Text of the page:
Investigation at Residue Level of the Early Steps during the Assembly of Two Proteins into Supramolecular Objects

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Investigation at Residue Level of the Early Steps during the Assembly of Two Proteins into Supramolecular Objects. / Salvatore, Delphine B.; Duraffourg, Nicolas; Favier, Adrien; Persson, Björn; Lund, Mikael; Delage, Marie-Madeleine; Silvers, Robert; Schwalbe, Harald; Croguennec, Thomas; Bouhallab, Said; Forge, Vincent.

In: Biomacromolecules, Vol. 12, No. 6, 2011, p. 2200-2210.

Research output: Contribution to journalArticle

Harvard

Salvatore, DB, Duraffourg, N, Favier, A, Persson, B, Lund, M, Delage, M-M, Silvers, R, Schwalbe, H, Croguennec, T, Bouhallab, S & Forge, V 2011, 'Investigation at Residue Level of the Early Steps during the Assembly of Two Proteins into Supramolecular Objects', Biomacromolecules, vol. 12, no. 6, pp. 2200-2210. https://doi.org/10.1021/bm200285e

APA

CBE

Salvatore DB, Duraffourg N, Favier A, Persson B, Lund M, Delage M-M, Silvers R, Schwalbe H, Croguennec T, Bouhallab S, Forge V. 2011. Investigation at Residue Level of the Early Steps during the Assembly of Two Proteins into Supramolecular Objects. Biomacromolecules. 12(6):2200-2210. https://doi.org/10.1021/bm200285e

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Author

Salvatore, Delphine B. ; Duraffourg, Nicolas ; Favier, Adrien ; Persson, Björn ; Lund, Mikael ; Delage, Marie-Madeleine ; Silvers, Robert ; Schwalbe, Harald ; Croguennec, Thomas ; Bouhallab, Said ; Forge, Vincent. / Investigation at Residue Level of the Early Steps during the Assembly of Two Proteins into Supramolecular Objects. In: Biomacromolecules. 2011 ; Vol. 12, No. 6. pp. 2200-2210.

RIS

TY - JOUR

T1 - Investigation at Residue Level of the Early Steps during the Assembly of Two Proteins into Supramolecular Objects

AU - Salvatore, Delphine B.

AU - Duraffourg, Nicolas

AU - Favier, Adrien

AU - Persson, Björn

AU - Lund, Mikael

AU - Delage, Marie-Madeleine

AU - Silvers, Robert

AU - Schwalbe, Harald

AU - Croguennec, Thomas

AU - Bouhallab, Said

AU - Forge, Vincent

N1 - The information about affiliations in this record was updated in December 2015. The record was previously connected to the following departments: Theoretical Chemistry (S) (011001039)

PY - 2011

Y1 - 2011

N2 - Understanding the driving forces governing protein assembly requires the characterization of interactions at molecular level. We focus on two homologous oppositely charged proteins, lysozyme and alpha-lactalbumin, which can assemble into microspheres. The assembly early steps were characterized through the identification of interacting surfaces monitored at residue level by NMR chemical shift perturbations by titrating one N-15-labeled protein with its unlabeled partner. While a-lactalbumin has a narrow interacting site, lysozyme has interacting sites scattered on a broad surface. The further assembly of these rather unspecific heterodimers into tetrarners leads to the establishment of well-defined interaction sites. Within the tetramers, most of the electrostatic charge patches on the protein surfaces are shielded. Then, hydrophobic interactions, which are possible because alpha-lactalbumin is in a partially folded state, become preponderant, leading to the formation of larger oligomers. This approach will be particularly useful for rationalizing the design of protein assemblies as nanoscale devices.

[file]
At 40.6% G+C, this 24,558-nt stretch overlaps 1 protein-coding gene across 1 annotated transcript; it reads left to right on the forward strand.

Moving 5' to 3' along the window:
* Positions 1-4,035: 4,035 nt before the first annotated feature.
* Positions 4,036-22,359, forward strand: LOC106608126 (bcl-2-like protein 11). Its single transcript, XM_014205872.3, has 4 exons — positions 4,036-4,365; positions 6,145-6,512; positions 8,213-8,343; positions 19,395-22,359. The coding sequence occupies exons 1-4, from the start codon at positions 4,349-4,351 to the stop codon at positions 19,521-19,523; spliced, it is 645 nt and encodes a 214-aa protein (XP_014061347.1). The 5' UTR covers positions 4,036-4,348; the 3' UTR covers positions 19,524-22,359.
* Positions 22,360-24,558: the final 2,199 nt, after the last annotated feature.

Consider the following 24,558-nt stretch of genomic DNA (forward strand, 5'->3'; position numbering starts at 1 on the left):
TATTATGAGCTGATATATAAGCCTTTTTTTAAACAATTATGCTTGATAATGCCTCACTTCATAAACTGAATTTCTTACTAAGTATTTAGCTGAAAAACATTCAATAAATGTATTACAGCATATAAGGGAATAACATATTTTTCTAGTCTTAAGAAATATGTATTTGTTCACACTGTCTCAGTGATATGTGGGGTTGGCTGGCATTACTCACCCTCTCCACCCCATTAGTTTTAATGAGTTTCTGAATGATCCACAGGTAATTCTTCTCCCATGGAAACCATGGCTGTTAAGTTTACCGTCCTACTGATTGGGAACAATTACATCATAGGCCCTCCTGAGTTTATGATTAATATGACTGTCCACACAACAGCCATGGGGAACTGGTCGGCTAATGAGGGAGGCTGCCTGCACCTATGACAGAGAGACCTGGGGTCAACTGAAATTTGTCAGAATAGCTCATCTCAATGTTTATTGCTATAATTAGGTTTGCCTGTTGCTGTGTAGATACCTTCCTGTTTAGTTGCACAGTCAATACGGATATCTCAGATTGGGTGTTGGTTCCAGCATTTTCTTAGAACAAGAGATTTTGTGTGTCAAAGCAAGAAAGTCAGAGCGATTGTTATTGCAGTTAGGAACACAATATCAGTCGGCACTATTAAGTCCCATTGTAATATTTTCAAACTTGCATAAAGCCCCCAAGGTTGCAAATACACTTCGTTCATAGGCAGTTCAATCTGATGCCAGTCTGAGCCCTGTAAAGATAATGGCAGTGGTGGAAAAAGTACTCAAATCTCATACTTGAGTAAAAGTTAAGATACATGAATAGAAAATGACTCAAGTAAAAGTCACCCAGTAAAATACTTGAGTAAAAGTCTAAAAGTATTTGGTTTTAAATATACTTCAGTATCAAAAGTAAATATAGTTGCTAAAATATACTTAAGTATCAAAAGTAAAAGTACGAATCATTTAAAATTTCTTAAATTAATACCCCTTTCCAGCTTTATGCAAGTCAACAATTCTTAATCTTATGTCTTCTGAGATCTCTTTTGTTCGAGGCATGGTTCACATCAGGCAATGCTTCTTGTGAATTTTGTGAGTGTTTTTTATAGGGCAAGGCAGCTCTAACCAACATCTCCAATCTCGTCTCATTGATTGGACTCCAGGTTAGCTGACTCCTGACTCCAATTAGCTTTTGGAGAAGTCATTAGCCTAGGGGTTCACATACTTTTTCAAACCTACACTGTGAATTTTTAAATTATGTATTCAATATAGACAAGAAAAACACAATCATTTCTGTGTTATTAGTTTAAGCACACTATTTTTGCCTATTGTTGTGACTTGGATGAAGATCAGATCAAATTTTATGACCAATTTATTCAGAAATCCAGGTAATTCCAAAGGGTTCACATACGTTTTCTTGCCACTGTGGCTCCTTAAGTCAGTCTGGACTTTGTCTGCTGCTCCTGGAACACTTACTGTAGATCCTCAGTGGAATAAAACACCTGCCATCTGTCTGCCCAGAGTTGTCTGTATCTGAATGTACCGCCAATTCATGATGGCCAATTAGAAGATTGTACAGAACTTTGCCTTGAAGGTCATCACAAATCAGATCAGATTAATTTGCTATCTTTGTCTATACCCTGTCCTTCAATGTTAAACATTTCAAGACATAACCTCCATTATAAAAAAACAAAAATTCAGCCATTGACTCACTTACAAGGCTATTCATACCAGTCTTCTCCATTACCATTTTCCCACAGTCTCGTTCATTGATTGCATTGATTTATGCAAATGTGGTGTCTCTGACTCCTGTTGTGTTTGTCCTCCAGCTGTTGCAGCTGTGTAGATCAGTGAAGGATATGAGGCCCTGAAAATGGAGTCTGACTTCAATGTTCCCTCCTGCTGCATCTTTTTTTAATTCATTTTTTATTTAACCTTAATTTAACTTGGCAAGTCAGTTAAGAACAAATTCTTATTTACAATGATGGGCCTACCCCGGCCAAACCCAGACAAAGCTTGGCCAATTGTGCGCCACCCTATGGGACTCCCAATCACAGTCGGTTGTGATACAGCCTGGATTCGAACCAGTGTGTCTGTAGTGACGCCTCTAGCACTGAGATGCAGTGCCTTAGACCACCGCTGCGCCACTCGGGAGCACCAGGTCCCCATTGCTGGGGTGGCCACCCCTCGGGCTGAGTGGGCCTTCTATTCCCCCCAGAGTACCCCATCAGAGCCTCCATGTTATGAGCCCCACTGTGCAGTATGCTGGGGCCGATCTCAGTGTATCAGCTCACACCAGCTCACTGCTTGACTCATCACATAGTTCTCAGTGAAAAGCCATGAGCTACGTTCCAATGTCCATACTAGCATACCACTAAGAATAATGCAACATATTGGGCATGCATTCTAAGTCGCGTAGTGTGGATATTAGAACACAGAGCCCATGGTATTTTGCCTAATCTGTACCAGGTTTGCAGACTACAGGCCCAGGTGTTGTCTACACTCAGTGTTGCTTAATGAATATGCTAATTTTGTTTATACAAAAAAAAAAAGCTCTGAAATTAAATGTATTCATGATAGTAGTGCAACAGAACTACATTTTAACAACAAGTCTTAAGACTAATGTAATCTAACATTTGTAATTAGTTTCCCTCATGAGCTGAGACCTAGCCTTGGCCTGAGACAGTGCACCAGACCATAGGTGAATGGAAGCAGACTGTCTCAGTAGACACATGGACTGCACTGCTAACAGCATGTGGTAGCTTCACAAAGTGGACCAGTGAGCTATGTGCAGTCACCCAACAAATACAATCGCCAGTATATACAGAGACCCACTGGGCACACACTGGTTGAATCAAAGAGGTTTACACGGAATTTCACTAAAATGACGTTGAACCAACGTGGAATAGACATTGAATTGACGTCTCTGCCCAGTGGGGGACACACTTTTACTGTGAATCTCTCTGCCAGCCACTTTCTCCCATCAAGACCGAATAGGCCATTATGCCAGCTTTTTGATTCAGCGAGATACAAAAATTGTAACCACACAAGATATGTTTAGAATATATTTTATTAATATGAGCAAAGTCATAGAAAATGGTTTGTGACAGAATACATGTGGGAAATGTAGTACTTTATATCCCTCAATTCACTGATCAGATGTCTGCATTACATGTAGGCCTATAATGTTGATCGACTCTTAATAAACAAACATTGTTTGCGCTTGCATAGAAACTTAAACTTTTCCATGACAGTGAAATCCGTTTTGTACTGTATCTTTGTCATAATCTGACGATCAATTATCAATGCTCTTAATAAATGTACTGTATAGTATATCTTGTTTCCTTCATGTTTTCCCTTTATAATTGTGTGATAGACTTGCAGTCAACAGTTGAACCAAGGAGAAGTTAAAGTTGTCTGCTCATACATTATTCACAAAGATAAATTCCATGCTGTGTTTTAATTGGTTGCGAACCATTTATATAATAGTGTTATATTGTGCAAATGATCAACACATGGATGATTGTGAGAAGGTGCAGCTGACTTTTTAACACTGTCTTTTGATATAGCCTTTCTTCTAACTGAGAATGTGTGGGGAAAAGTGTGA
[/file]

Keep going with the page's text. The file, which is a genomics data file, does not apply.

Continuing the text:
AB - Understanding the driving forces governing protein assembly requires the characterization of interactions at molecular level. We focus on two homologous oppositely charged proteins, lysozyme and alpha-lactalbumin, which can assemble into microspheres. The assembly early steps were characterized through the identification of interacting surfaces monitored at residue level by NMR chemical shift perturbations by titrating one N-15-labeled protein with its unlabeled partner. While a-lactalbumin has a narrow interacting site, lysozyme has interacting sites scattered on a broad surface. The further assembly of these rather unspecific heterodimers into tetrarners leads to the establishment of well-defined interaction sites. Within the tetramers, most of the electrostatic charge patches on the protein surfaces are shielded. Then, hydrophobic interactions, which are possible because alpha-lactalbumin is in a partially folded state, become preponderant, leading to the formation of larger oligomers. This approach will be particularly useful for rationalizing the design of protein assemblies as nanoscale devices.

U2 - 10.1021/bm200285e

DO - 10.1021/bm200285e

M3 - Article

VL - 12

SP - 2200

EP - 2210

JO - Biomacromolecules

T2 - Biomacromolecules

JF - Biomacromolecules

SN - 1526-4602

IS - 6

ER -